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Market Marks Time With Mild Post-Weekend Firmness

Market Marks Time With Mild Post-Weekend Firmness

With just a smidgen of mild softness in the mix, prices mostly ranged from flat to up about 15 cents Monday. A clear majority of gains were in single digits. Forecasts calling for chilly to cold but hardly severe weather in much of the U.S. and Canada this week -- seasonable conditions, in other words -- plus returning industrial load after the weekend were chiefly responsible for the modest rally.

Several of the day's larger gains occurred in the West, where an arctic cold front was moving south from Canada into the upper Rockies. Midwestern markets may get a boost Tuesday as an arctic blast is due that night from the northern Plains through the Upper Midwest.

But meanwhile, trading activity remained on the quiet side Monday in the midst of fairly benign weather influences. "We've made it over the hump," said a Gulf Coast producer who concentrates on Northeast markets. "If it gets cold again, it won't be sustained like it was in January." Cash prices started out strongly, then came off later in the day, he added. Early trading for Feb. 11 flows appeared to be flat Monday afternoon, but the producer anticipates softening Tuesday "since it is going to be so nice this week." However, market-area weather this weekend "could get significantly colder, so come Sunday we might see frozen Valentines lying about."

A marketer in the Midwest said snow was still on the ground in his area, but he could find "no life in this market right now." Utility buying is fairly light as they lean a bit harder on storage accounts while the end of the withdrawal season draws nearer, he said. The marketer noted that utility rate increases went into effect in Michigan Feb. 1, "and we think that's going to throw some new business our way" from consumers trying to find cheaper gas.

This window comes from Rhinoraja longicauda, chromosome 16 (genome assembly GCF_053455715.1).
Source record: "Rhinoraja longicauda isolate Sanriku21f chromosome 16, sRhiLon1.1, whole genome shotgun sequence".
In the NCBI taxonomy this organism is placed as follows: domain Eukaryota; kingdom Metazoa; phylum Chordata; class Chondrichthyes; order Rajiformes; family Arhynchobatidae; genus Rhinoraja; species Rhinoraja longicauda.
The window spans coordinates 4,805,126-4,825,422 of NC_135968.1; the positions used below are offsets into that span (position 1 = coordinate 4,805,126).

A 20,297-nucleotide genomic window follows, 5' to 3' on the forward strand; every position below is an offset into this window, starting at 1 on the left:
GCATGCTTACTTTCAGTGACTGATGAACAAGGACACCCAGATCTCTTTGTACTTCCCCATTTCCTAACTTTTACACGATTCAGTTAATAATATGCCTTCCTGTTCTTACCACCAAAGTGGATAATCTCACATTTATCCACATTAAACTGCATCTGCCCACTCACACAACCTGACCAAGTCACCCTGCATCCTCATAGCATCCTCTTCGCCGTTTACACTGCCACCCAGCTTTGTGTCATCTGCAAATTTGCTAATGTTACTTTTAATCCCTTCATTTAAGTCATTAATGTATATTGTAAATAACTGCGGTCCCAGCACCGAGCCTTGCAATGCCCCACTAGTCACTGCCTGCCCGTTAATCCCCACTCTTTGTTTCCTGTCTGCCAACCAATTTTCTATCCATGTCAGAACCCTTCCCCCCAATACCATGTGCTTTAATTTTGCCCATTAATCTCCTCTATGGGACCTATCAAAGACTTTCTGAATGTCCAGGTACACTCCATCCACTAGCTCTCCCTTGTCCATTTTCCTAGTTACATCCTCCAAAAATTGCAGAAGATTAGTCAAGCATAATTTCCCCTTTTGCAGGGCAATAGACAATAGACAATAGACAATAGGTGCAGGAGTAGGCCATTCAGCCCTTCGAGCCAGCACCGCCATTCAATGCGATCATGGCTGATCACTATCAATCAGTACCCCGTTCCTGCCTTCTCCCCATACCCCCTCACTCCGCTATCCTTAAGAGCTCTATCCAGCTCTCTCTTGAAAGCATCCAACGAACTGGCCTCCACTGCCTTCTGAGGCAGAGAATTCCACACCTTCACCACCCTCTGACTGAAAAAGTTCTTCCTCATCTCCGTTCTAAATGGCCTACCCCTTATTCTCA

A utility buyer in the Northeast confirmed that his company's load was not very substantial for Tuesday, due to moderating weather that is expected to be fairly seasonable through the rest of the week. "We're only pulling about half as much storage as we're entitled to," he said. The bottom line is that most utilities are "sitting pretty comfortable for right now, although weather could change that situation pretty quickly."

Sonat and El Paso signaled the market's slowing down by canceling OFOs that had been in effect when the weekend started, while Northern Natural Gas declared a new OFO-like restriction for Tuesday but then canceled it due to milder weather forecasts (see Transportation Notes).

One trader was puzzled that with California expecting highs in the 70s Tuesday, "it's a wonder why we had as much positive price movement [in the West] as we did."

Saying last week was about 15% colder than normal, Lehman Brothers analyst Thomas Driscoll anticipates a "strong" storage withdrawal of 205 Bcf to be reported for the week ending Feb. 6. He lowered his end-of-season stockpile estimate by 50-75 Bcf to 1,025-1,050 Bcf to reflect last week's below normal temperatures. Kyle Cooper of Citigroup reported his final estimation for this week's EIA report to be a draw in the 180-190 Bcf range.

Don't count winter out yet as some appear to be doing, warned Weather 2000 in an advisory Monday. Rumors and erroneous forecasts are "either calling or insinuating that this winter season ended on January 31st," the New York City-based consulting firm said. Its warning was not intended to "poke fun" at such claims for the sake of humiliation, "but rather to wake everyone up to the unfolding (severe) reality of the current and future weather picture. This is analogous to the potential catastrophic consequences of declaring that a hurricane season is over on August 31st."

Either there is an air of denial, and/or erroneous forecasts are being disseminated for personal gain/manipulation, and/or the record-shattering weather of January has set the psychological "impressiveness" bar too high to reach, it went on. "Whatever the culprits and causes...this winter means business, and we're only nearing the half-time show. Six of the top nine snowiest months of all time (130+ years) in New York City, for example, happened in February and March. And this year New York is presently running a streak of 24 consecutive days with snow on the ground."

February has already been very cold for the U.S. as a whole, Weather 2000 said, and it expects the "ferocity of arctic plunges will likely be turned up a few notches" during the next one to two weeks.

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